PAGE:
Changes in Bank Lending Standards and the Macroeconomy
38 Pages Posted: 10 Feb 2011 Last revised: 27 Apr 2012
Date Written: December 21, 2010
Researchers have long hypothesized that exogenous changes to the supply of bank loans should affect economic activity. However, identifying such loan supply shocks is difficult, since loan supply and demand likely share many determinants. In this paper, we use the Federal Reserve's quarterly Senior Loan Officer Opinion Survey to create a new measure of exogenous changes in lending standards, which in turn affect the supply of loans. We regress banks' individual responses to questions on how they have changed their lending standards over the preceding three months on bank-specific and macroeconomic variables that would be expected to affect loan demand or supply. We aggregate the residuals from this regression across banks to create a quarterly series of unexplained changes in bank lending standards from 1992 to 2010. This series accords well with narrative accounts of the period, for example showing sharp and historically large tightenings in 2007 and 2008. When we include the shock measure as the exogenous variable in a VAR-X model with growth in real GDP, inflation, growth in bank lending capacity, a credit spread index, and the federal funds rate, we find economically large effects of shocks to changes in lending standards. A one standard deviation increase in tightening leads to a drop in real GDP of 0.4 percent in the first year after the shock. The effects are asymmetric, with tightenings having larger effects than easings. Using the shocks as an instrument in a regresion of loan quantities on loan spreads, we estimate the semi-elasticity of loan demand to be -1.4.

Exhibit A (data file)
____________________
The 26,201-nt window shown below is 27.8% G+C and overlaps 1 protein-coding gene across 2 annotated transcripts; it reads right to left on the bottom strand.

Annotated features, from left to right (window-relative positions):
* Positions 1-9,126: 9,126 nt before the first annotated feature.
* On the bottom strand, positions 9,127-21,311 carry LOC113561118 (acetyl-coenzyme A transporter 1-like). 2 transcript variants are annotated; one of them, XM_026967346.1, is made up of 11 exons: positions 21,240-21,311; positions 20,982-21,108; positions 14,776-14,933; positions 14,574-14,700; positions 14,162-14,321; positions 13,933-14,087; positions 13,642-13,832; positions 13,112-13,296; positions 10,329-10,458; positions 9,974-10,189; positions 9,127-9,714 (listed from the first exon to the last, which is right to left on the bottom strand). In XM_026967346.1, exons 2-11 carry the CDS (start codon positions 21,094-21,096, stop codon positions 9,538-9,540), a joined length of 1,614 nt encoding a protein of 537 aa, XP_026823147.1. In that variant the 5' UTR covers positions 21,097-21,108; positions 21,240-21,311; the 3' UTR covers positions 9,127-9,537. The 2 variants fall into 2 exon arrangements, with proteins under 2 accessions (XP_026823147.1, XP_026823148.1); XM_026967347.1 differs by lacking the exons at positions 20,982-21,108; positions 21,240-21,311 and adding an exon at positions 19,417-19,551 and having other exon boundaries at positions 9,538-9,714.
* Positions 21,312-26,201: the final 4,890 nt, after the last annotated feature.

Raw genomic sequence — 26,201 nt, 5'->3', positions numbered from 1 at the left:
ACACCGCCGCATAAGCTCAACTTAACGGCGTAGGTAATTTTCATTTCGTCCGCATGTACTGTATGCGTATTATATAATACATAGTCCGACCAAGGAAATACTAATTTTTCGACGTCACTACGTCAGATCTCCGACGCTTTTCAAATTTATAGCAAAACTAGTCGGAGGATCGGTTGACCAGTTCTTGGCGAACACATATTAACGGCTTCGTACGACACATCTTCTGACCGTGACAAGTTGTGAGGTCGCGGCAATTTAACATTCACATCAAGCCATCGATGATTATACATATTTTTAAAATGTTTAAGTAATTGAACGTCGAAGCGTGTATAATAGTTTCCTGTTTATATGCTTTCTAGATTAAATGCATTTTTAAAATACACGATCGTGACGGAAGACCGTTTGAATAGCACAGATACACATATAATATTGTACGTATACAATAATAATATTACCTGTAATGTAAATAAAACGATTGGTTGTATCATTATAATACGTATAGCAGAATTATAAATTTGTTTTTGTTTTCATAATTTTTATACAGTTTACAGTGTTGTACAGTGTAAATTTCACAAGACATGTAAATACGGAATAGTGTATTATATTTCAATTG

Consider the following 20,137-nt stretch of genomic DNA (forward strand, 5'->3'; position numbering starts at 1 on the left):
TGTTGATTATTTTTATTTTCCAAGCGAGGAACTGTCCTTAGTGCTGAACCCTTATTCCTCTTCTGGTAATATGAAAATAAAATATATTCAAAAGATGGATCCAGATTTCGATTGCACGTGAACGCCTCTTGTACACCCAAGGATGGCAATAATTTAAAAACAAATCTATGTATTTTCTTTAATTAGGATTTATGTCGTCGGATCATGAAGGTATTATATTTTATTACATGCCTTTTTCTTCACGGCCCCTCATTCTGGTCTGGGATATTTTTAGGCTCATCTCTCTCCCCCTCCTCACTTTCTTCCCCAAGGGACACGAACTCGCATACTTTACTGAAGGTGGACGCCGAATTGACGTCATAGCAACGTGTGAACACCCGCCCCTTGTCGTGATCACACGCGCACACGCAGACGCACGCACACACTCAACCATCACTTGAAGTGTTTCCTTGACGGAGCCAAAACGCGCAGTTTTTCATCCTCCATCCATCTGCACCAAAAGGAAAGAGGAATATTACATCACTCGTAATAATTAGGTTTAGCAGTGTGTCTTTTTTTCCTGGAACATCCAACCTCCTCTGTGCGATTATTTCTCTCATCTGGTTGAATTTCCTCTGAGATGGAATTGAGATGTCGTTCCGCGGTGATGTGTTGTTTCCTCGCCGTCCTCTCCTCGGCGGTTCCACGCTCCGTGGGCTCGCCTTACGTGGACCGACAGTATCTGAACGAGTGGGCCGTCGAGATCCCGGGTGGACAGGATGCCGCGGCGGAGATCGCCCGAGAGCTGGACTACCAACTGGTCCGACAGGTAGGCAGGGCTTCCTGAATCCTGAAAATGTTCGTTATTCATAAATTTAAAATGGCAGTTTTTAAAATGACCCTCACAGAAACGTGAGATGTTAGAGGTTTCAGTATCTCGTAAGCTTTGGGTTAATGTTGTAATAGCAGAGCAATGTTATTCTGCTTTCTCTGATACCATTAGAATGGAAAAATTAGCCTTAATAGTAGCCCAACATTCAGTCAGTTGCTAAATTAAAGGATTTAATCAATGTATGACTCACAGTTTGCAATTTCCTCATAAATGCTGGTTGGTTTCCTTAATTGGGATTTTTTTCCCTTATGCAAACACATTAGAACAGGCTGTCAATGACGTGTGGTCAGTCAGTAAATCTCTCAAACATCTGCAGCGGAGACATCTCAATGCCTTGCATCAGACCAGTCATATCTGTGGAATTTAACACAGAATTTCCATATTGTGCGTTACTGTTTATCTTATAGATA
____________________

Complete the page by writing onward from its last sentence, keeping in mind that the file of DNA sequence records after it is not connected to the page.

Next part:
Keywords: bank credit channel, broad credit channel, financial accelerator, loan supply shocks
JEL Classification: E32, E44
Suggested Citation: Suggested Citation